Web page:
|일시||May. 13 (Fri.), 02:30 PM|
|연사||Dr. Kun-Rok Jeon(Department of Physics, Chung-Ang University)|
“Topological Superconducting Spintronics Towards Zero-Power Computing Technologies”
Dr. Kun-Rok Jeon
Department of Physics, Chung-Ang University
May. 13 (Fri.), 02:30 PM
Semiconductor (SC) spintronics [1-4] aims to integrate memory and logic functions into a single device. Ferromagnetic tunnel contacts have emerged as a robust and technically viable method to inject spin current into a SC up to room temperature, and to detect it [3-7]. Intriguingly, it has been established that the spin current in ferromagnetic tunnel contacts can be created by thermal means (driven by a heat flow), namely Seebeck spin tunneling . So far, the creation of thermal spin current relies on the spin-dependent energy dispersion of electronic states around the Fermi energy (EF), which determines thermoelectric properties. In the first part of my talk, I will describe a conceptually new approach to tailor the thermal spin current in ferromagnetic tunnel contacts to SCs exploiting spin-dependent thermoelectric properties away from EF through the application of a bias voltage across the tunnel contact [9,10].
Combining superconductivity with spintronics brings in a variety of notable phenomena which do not exist in the normal state, for instance quantum coherence, superconducting exchange coupling and spin-polarized triplet supercurrents [11,12]. This nascent field of superconducting spintronics promises to realize zero-energy-dissipation spin transfer and magnetization switching. Recent equilibrium (zero-bias) studies of the Josephson effect in S/FM/S (FM: ferromagnet; S: Superconductor) junctions and the critical temperature Tc modulation in FM/S/FM and S/FM/FM' superconducting spin valves have demonstrated that engineered magnetically-inhomogeneous S/FM interfaces can generate long-range triplet pairing states which explicitly carry spin [11,12]. However, direct measurement of triplet spin transport through a singlet S has not so far been achieved. In the second part, I will describe an essentially different approach, namely, a time-dependent ferromagnetic magnetization [ferromagnetic resonance (FMR)] can drive spin-polarized transport in a singlet S via spin-triplet states induced by spin-orbit coupling [13,14].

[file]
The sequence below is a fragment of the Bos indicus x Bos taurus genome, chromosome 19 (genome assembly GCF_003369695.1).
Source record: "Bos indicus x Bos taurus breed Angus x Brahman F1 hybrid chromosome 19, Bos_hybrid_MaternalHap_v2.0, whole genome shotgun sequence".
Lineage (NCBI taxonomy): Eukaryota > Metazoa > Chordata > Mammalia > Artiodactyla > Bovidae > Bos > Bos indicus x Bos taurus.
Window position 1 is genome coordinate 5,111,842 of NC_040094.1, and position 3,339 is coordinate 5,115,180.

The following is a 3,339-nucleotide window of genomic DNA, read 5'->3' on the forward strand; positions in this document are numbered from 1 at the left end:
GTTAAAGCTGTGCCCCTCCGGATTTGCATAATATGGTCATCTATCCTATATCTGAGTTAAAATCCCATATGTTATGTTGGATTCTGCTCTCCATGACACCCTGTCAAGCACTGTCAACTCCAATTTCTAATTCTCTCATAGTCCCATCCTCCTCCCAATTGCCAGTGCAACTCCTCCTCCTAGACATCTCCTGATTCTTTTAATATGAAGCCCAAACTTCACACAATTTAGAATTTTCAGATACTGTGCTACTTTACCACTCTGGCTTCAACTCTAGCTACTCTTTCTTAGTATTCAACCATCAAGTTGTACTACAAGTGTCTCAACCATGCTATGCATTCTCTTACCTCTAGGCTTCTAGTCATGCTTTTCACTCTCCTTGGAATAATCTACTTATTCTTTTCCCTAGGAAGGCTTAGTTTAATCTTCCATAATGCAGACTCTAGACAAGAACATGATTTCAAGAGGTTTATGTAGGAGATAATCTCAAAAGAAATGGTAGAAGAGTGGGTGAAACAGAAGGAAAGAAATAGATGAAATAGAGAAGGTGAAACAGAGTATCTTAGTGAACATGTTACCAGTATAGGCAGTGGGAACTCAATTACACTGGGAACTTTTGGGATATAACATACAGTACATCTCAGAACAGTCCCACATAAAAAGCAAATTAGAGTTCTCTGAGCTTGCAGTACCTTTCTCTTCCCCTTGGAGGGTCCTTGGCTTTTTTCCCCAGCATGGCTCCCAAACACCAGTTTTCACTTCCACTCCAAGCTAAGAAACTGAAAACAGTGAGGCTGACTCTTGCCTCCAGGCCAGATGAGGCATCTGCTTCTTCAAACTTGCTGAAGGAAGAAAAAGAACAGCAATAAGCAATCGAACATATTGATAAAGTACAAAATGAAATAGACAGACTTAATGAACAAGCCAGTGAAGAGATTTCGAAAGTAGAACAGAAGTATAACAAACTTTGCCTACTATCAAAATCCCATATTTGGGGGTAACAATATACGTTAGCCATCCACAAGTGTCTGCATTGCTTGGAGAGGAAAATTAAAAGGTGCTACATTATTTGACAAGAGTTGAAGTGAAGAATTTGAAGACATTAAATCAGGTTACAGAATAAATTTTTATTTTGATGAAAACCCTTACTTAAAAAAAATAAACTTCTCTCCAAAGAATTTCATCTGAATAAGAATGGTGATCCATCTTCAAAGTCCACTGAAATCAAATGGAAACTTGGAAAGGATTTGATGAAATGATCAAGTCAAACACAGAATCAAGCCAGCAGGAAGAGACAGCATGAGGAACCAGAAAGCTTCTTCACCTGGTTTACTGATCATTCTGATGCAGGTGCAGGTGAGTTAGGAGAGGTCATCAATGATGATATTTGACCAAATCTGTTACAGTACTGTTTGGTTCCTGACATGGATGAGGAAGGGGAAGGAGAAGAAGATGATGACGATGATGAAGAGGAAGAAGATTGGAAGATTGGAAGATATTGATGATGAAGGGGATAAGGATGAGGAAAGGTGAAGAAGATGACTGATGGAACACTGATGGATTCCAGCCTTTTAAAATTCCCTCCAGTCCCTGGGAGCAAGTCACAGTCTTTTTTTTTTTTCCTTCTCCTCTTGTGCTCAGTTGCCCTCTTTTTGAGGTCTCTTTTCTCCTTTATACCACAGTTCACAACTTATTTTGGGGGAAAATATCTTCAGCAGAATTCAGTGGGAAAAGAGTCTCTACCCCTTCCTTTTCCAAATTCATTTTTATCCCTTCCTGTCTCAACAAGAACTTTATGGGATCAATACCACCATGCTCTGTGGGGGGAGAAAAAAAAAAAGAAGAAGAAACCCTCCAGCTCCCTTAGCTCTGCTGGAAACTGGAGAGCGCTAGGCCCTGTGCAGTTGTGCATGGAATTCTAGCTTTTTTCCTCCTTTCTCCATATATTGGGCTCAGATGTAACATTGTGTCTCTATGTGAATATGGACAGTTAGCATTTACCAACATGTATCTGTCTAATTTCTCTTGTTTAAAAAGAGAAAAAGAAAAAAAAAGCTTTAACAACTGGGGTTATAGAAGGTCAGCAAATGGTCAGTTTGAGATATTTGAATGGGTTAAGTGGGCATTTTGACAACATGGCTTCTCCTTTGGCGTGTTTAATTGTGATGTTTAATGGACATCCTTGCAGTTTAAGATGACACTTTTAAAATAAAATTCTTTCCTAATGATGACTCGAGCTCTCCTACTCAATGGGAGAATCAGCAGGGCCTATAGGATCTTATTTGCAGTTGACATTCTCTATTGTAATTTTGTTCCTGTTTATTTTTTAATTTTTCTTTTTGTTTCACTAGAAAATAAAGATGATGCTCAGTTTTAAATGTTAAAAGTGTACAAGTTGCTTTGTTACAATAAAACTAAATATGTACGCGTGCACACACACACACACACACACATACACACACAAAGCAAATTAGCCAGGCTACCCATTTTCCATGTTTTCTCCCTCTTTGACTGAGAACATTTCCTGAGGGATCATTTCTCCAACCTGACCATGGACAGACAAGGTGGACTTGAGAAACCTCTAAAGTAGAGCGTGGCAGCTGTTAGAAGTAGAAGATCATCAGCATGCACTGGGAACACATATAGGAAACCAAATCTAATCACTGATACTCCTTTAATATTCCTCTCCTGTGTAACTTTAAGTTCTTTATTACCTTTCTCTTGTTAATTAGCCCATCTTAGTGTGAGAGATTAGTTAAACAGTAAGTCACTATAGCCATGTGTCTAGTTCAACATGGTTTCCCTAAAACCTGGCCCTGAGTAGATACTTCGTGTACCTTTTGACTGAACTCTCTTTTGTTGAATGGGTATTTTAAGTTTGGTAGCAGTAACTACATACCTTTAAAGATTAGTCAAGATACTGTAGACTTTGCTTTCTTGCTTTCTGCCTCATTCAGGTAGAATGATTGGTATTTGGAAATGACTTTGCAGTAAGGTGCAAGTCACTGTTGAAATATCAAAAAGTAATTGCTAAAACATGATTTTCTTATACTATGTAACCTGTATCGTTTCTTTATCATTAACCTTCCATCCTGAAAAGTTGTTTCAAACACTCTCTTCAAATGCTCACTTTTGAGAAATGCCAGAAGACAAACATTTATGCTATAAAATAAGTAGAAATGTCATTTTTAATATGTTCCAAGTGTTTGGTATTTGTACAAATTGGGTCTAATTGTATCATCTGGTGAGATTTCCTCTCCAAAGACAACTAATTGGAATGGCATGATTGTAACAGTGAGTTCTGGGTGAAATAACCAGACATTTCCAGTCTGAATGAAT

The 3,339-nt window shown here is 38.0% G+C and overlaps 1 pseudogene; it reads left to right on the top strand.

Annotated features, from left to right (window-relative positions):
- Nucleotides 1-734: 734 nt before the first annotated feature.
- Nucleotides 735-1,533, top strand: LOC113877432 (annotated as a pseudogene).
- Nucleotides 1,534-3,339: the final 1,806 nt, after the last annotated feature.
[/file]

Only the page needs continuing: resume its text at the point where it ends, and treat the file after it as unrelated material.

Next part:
If time permits, I will briefly outline outstanding technical issues for the realization of energy-efficient (or even dissipation-less) spintronic technologies and present my research direction of how to address these issues via topology physics [15,16].
Reference:  Rev. Mod. Phys. 80, 1517 (2008),  Rev. Mod. Phys. 76, 323 (2004),  Nat. Mater. 11, 400 (2012),  Semicond. Sci. Technol. 27, 083001 (2012),  Nature 462, 491 (2009),  Appl. Phys. Express 4, 023003 (2011),  Phys. Rev. Appl. 2, 034005 (2014),  Nature 475, 82 (2011),  Nat. Mater. 13, 360 (2014),  Phys. Rev. B 91, 155305 (2015),  Nat. Phys. 11, 307 (2015),  Rep. Prog. Phys. 78, 104501 (2015),  Nat. Mater. 17, 499 (2018),  Phys. Rev. X 10, 031020 (2020),  Nat. Mater. 20, 1358 (2021),  Under review in Nat. Nanotech. (2022).
Contact: SunYoung Choi, (firstname.lastname@example.org)
Center for Quantum Coherence in Condensed Matter, KAIST
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